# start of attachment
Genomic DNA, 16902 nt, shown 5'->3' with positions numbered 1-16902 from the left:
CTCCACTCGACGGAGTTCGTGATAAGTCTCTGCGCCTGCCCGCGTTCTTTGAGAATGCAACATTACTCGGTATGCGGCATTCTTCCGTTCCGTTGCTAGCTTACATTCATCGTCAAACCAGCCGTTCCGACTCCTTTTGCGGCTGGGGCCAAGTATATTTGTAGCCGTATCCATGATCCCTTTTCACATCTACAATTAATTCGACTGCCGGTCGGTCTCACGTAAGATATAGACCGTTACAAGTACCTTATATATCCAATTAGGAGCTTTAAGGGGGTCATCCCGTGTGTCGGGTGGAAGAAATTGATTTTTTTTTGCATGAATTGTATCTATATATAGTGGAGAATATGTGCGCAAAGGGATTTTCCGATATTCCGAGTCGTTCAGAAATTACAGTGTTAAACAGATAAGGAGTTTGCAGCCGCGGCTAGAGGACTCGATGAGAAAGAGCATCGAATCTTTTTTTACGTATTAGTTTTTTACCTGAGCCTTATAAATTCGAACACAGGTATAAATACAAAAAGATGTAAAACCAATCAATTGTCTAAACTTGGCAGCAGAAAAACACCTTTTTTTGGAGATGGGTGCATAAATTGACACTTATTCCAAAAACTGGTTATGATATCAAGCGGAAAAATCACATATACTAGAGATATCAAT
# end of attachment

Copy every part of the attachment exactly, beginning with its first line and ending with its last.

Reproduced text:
Genomic DNA, 16902 nt, shown 5'->3' with positions numbered 1-16902 from the left:
CTCCACTCGACGGAGTTCGTGATAAGTCTCTGCGCCTGCCCGCGTTCTTTGAGAATGCAACATTACTCGGTATGCGGCATTCTTCCGTTCCGTTGCTAGCTTACATTCATCGTCAAACCAGCCGTTCCGACTCCTTTTGCGGCTGGGGCCAAGTATATTTGTAGCCGTATCCATGATCCCTTTTCACATCTACAATTAATTCGACTGCCGGTCGGTCTCACGTAAGATATAGACCGTTACAAGTACCTTATATATCCAATTAGGAGCTTTAAGGGGGTCATCCCGTGTGTCGGGTGGAAGAAATTGATTTTTTTTTGCATGAATTGTATCTATATATAGTGGAGAATATGTGCGCAAAGGGATTTTCCGATATTCCGAGTCGTTCAGAAATTACAGTGTTAAACAGATAAGGAGTTTGCAGCCGCGGCTAGAGGACTCGATGAGAAAGAGCATCGAATCTTTTTTTACGTATTAGTTTTTTACCTGAGCCTTATAAATTCGAACACAGGTATAAATACAAAAAGATGTAAAACCAATCAATTGTCTAAACTTGGCAGCAGAAAAACACCTTTTTTTGGAGATGGGTGCATAAATTGACACTTATTCCAAAAACTGGTTATGATATCAAGCGGAAAAATCACATATACTAGAGATATCAAT